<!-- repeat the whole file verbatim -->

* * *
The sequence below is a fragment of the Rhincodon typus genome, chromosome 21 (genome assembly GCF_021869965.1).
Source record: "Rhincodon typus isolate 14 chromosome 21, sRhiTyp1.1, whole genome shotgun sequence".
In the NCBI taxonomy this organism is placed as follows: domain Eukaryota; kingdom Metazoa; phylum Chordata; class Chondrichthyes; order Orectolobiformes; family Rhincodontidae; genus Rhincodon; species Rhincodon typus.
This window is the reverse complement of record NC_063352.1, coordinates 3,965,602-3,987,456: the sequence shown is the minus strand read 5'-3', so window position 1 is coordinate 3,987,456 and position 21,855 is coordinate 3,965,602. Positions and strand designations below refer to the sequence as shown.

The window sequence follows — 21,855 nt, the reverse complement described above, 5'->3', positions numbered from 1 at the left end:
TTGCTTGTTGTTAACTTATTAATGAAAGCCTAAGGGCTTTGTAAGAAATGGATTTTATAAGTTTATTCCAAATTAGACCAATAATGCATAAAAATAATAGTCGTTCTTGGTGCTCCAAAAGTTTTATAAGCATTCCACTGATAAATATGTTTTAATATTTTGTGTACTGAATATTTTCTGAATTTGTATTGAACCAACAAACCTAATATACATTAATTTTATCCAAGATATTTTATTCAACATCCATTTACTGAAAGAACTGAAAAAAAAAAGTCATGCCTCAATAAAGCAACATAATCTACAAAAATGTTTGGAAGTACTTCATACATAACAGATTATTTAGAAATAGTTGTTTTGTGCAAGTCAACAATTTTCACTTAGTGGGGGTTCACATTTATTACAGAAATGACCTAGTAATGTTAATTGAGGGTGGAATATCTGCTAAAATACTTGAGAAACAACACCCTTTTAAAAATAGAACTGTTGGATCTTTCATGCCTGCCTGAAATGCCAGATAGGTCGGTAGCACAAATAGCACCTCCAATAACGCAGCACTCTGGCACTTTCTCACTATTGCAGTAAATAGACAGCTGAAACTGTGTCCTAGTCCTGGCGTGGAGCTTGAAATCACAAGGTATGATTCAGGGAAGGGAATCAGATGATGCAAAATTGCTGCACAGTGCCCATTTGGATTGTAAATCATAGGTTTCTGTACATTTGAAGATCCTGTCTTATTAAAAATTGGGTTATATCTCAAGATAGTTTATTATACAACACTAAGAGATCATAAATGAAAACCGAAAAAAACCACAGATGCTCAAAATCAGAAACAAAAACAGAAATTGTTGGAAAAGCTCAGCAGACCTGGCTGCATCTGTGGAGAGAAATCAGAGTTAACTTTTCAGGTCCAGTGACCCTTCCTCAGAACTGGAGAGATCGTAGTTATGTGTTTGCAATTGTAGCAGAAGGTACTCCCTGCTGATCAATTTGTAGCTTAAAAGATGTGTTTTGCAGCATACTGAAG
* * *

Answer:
The sequence below is a fragment of the Rhincodon typus genome, chromosome 21 (genome assembly GCF_021869965.1).
Source record: "Rhincodon typus isolate 14 chromosome 21, sRhiTyp1.1, whole genome shotgun sequence".
In the NCBI taxonomy this organism is placed as follows: domain Eukaryota; kingdom Metazoa; phylum Chordata; class Chondrichthyes; order Orectolobiformes; family Rhincodontidae; genus Rhincodon; species Rhincodon typus.
This window is the reverse complement of record NC_063352.1, coordinates 3,965,602-3,987,456: the sequence shown is the minus strand read 5'-3', so window position 1 is coordinate 3,987,456 and position 21,855 is coordinate 3,965,602. Positions and strand designations below refer to the sequence as shown.

The window sequence follows — 21,855 nt, the reverse complement described above, 5'->3', positions numbered from 1 at the left end:
TTGCTTGTTGTTAACTTATTAATGAAAGCCTAAGGGCTTTGTAAGAAATGGATTTTATAAGTTTATTCCAAATTAGACCAATAATGCATAAAAATAATAGTCGTTCTTGGTGCTCCAAAAGTTTTATAAGCATTCCACTGATAAATATGTTTTAATATTTTGTGTACTGAATATTTTCTGAATTTGTATTGAACCAACAAACCTAATATACATTAATTTTATCCAAGATATTTTATTCAACATCCATTTACTGAAAGAACTGAAAAAAAAAAGTCATGCCTCAATAAAGCAACATAATCTACAAAAATGTTTGGAAGTACTTCATACATAACAGATTATTTAGAAATAGTTGTTTTGTGCAAGTCAACAATTTTCACTTAGTGGGGGTTCACATTTATTACAGAAATGACCTAGTAATGTTAATTGAGGGTGGAATATCTGCTAAAATACTTGAGAAACAACACCCTTTTAAAAATAGAACTGTTGGATCTTTCATGCCTGCCTGAAATGCCAGATAGGTCGGTAGCACAAATAGCACCTCCAATAACGCAGCACTCTGGCACTTTCTCACTATTGCAGTAAATAGACAGCTGAAACTGTGTCCTAGTCCTGGCGTGGAGCTTGAAATCACAAGGTATGATTCAGGGAAGGGAATCAGATGATGCAAAATTGCTGCACAGTGCCCATTTGGATTGTAAATCATAGGTTTCTGTACATTTGAAGATCCTGTCTTATTAAAAATTGGGTTATATCTCAAGATAGTTTATTATACAACACTAAGAGATCATAAATGAAAACCGAAAAAAACCACAGATGCTCAAAATCAGAAACAAAAACAGAAATTGTTGGAAAAGCTCAGCAGACCTGGCTGCATCTGTGGAGAGAAATCAGAGTTAACTTTTCAGGTCCAGTGACCCTTCCTCAGAACTGGAGAGATCGTAGTTATGTGTTTGCAATTGTAGCAGAAGGTACTCCCTGCTGATCAATTTGTAGCTTAAAAGATGTGTTTTGCAGCATACTGAAG